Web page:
Melville, N.Y. — Nikon unveiled six new digital cameras due to ship in September, including its first model with built-in GPS.
All of Nikon’s new models will incorporate a new scene auto selector mode, which analyzes an environment and chooses the proper scene mode for the shot. They will also include a motion-detection mode that adjusts the camera’s ISO setting for motion photos.
|Nikon's 13.5-megapixel P6000|
The 13.5-megapixel P6000 will incorporate a built-in GPS unit that will add geo-tags to a photo, which can be read and mapped by programs and services that support geo-tagging. Nikon’s ViewNX software and My Picturetown online service will both support geo-tags.
The P6000 will also include an Ethernet port for directly uploading images to Nikon’s My Picturetown.
The camera sports manual exposure controls, an optical viewfinder, a hot-shoe, customizable function buttons, RAW-image capture in the new NRW format, and the company’s picture-control system that lets users adjust images in-camera.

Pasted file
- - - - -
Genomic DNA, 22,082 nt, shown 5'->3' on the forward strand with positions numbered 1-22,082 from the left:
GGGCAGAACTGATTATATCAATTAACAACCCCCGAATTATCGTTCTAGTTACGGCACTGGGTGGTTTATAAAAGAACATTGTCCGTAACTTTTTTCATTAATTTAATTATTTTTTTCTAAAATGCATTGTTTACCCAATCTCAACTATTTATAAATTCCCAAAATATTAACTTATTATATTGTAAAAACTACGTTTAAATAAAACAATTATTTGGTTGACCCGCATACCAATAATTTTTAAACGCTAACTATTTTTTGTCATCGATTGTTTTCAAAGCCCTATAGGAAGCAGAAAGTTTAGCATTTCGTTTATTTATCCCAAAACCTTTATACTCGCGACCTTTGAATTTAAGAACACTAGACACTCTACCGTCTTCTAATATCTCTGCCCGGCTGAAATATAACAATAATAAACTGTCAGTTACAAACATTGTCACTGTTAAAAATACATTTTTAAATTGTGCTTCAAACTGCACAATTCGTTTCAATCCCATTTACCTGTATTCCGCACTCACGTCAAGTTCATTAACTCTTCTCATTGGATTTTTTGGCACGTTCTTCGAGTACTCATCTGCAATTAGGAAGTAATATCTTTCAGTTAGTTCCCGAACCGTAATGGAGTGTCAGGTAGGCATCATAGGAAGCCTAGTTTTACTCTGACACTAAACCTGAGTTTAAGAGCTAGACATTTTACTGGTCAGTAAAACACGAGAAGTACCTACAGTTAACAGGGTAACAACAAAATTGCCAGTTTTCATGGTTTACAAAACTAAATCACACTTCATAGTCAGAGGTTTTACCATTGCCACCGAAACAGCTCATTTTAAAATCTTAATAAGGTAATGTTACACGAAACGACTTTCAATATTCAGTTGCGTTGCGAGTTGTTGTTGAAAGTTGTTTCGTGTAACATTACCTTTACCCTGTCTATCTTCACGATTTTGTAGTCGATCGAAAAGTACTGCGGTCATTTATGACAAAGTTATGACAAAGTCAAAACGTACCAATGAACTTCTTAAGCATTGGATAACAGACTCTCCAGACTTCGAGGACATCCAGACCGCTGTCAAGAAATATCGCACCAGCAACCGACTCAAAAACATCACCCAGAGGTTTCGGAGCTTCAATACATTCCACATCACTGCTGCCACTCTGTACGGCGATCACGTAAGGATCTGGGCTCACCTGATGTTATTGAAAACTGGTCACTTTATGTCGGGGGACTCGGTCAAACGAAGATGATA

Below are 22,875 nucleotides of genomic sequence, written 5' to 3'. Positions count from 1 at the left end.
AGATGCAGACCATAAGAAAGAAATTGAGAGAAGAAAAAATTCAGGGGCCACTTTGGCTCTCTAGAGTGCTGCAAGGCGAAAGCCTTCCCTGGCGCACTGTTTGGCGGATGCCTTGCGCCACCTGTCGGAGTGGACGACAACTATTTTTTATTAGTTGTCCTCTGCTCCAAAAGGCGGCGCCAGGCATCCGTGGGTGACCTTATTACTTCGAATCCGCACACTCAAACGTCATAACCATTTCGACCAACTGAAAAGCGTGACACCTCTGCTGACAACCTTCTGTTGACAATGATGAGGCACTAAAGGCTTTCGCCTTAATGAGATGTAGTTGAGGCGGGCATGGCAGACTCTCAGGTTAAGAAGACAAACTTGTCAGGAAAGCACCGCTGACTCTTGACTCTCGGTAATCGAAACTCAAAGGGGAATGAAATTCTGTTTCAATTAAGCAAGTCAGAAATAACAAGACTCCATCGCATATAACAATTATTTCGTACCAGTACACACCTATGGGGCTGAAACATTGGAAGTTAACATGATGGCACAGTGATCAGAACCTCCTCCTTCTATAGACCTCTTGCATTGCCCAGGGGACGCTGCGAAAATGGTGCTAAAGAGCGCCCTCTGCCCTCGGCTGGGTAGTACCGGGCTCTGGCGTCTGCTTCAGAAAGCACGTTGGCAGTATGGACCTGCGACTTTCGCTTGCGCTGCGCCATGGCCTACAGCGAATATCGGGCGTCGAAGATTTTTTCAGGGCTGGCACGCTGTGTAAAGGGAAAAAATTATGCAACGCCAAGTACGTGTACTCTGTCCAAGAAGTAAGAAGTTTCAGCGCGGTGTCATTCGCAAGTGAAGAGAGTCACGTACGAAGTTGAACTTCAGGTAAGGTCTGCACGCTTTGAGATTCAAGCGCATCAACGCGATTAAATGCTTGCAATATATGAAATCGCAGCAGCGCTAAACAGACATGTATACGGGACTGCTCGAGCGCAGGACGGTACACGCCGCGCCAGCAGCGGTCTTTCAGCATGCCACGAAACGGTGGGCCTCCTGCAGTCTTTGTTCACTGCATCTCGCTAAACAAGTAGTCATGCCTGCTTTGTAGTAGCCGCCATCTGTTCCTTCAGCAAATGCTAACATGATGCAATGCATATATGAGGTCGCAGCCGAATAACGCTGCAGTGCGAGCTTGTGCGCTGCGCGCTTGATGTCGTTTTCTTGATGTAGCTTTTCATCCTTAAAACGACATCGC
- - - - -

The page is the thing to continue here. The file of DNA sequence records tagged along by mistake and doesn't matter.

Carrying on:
It will retail for $499.
For its new Wi-Fi-enabled S610c, Nikon has switched wireless providers and will now use Wayport to offer S610c users wireless connectivity. Coolpix customers will enjoy free access at Wayport’s 10,000 hotspots through Aug. 31, 2011.
The camera will feature a dedicated email button, and users can upload photos directly from the camera to My Picturetown.
The 10-megapixel S610c will feature a 3.6x optical zoom lens, 3-inch LCD, optical VR and ISO 3,200.
It will also offer a smile mode to capture images of smiling subjects and an active-child mode for keeping focus on fast-moving objects. It will be sold in black for $329.
The S610, for $279, offers most of the features of the S610c minus the Wi-Fi. It will incorporate a 4x wide angle zoom and be sold in black, red and gray.
The 10-megapixel S60 features a 5x optical zoom lens, and a 3.5-inch touchscreen LCD that uses a new interface and several shooting modes integrated into the touchscreen, such as the ability to lock focus by pressing select portions of the screen. A new portrait one-touch zoom activates the camera to zoom in and capture a portrait photo.
In playback, images can be scrolled by moving a finger across the screen and will rotate automatically based on the orientation of the camera. Nikon will bundle a stylus with the camera for drawing or writing on images.